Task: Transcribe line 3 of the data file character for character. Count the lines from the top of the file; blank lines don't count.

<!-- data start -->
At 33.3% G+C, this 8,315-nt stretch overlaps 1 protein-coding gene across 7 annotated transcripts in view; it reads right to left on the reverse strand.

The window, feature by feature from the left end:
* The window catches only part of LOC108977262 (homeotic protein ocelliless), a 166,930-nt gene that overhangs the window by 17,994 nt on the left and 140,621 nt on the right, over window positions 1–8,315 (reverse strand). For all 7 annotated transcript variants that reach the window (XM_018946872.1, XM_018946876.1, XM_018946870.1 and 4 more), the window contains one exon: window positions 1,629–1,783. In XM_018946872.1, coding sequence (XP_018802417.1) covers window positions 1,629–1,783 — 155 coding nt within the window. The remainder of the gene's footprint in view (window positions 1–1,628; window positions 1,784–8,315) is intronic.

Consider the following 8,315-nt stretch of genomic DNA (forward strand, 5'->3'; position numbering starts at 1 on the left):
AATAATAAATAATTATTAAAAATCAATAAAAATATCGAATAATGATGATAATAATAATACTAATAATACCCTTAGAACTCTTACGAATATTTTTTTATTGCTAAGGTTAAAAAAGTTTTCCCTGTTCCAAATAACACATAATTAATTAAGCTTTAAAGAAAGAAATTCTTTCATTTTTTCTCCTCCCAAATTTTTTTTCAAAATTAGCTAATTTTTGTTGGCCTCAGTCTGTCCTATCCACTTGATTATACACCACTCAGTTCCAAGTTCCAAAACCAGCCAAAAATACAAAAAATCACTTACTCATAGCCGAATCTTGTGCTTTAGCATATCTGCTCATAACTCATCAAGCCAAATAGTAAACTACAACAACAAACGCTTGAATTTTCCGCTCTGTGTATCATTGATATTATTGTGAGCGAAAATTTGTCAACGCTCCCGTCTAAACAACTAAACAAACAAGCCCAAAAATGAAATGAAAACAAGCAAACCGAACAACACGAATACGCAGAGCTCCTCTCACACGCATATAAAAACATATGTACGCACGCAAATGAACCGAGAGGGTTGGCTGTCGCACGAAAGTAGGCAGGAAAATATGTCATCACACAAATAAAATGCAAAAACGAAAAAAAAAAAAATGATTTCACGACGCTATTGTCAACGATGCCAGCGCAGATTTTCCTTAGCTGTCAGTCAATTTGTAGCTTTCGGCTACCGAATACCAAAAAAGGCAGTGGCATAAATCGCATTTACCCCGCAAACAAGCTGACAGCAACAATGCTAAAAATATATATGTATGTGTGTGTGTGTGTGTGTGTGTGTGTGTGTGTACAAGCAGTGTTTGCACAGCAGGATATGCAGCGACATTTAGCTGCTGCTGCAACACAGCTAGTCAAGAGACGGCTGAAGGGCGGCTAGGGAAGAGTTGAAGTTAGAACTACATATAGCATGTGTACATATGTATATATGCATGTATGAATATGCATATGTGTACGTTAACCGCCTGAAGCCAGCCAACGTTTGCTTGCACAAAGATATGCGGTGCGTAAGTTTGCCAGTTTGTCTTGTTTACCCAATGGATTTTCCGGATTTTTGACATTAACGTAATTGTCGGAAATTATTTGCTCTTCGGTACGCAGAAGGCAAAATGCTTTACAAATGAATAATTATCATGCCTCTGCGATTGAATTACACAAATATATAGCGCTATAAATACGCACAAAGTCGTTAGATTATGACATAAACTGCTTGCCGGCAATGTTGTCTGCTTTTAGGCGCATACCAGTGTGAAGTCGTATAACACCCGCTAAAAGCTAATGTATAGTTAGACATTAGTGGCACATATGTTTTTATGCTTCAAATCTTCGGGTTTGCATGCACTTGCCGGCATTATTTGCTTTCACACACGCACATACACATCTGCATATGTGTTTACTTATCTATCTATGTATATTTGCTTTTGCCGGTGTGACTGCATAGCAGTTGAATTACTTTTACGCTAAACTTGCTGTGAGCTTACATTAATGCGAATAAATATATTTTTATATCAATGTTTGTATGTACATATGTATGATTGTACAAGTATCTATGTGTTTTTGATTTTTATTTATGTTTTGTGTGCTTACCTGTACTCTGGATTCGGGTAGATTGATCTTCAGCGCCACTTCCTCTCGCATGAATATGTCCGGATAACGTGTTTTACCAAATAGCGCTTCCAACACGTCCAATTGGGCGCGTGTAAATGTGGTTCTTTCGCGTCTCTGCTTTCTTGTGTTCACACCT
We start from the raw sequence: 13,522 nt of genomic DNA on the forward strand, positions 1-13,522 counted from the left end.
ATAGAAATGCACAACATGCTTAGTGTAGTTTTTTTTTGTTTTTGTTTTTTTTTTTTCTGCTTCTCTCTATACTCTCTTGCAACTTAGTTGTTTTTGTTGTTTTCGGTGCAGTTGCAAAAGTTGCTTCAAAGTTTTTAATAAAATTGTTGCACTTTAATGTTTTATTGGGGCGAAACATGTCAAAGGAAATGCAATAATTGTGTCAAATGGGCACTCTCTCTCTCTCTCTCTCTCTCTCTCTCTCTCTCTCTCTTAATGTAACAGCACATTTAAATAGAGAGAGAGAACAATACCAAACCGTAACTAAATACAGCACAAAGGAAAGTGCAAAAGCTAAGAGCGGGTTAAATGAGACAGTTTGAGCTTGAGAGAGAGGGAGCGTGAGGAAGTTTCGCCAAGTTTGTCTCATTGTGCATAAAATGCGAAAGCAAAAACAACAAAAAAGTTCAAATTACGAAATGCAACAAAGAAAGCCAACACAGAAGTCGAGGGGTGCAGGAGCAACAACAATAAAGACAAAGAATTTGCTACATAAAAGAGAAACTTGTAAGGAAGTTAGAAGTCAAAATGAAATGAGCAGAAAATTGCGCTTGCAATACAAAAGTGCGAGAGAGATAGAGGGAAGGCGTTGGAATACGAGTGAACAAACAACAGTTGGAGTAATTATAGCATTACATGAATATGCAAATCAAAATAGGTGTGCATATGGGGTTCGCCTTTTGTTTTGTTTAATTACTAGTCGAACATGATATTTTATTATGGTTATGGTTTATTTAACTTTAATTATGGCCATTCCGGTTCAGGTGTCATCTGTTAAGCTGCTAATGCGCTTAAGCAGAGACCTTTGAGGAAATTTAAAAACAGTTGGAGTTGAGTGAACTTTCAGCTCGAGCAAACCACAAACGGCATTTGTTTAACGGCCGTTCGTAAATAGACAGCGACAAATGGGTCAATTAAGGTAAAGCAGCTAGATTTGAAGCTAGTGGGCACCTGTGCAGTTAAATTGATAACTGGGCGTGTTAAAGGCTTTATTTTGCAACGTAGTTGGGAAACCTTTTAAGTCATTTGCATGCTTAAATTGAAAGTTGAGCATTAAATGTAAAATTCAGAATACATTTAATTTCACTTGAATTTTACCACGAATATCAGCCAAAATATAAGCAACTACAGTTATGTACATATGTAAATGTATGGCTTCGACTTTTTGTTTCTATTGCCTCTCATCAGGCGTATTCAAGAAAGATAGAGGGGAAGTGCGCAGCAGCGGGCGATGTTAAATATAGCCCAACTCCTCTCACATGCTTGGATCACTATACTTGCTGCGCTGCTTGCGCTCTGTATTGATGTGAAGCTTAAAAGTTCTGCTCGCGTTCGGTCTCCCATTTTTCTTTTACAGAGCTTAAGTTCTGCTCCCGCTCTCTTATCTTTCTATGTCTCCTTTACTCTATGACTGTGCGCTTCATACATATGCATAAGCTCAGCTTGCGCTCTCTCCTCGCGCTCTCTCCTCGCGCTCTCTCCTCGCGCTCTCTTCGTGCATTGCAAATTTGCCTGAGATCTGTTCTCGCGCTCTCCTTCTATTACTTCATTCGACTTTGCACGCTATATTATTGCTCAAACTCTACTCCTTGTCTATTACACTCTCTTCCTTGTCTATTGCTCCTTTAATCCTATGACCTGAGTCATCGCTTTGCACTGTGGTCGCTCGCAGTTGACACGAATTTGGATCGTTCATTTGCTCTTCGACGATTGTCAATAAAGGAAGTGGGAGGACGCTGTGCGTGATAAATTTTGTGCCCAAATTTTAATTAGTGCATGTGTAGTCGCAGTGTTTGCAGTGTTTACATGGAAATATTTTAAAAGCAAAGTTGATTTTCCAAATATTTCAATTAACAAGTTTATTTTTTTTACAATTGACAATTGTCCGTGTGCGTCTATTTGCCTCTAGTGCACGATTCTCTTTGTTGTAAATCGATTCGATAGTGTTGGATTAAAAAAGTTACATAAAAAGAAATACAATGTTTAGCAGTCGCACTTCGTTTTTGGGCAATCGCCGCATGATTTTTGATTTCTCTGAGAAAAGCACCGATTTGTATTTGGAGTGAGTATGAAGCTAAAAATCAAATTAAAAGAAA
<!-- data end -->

* The window catches only part of LOC108977262 (homeotic protein ocelliless), a 166,930-nt gene that overhangs the window by 17,994 nt on the left and 140,621 nt on the right, over window positions 1–8,315 (reverse strand). For all 7 annotated transcript variants that reach the window (XM_018946872.1, XM_018946876.1, XM_018946870.1 and 4 more), the window contains one exon: window positions 1,629–1,783. In XM_018946872.1, coding sequence (XP_018802417.1) covers window positions 1,629–1,783 — 155 coding nt within the window. The remainder of the gene's footprint in view (window positions 1–1,628; window positions 1,784–8,315) is intronic.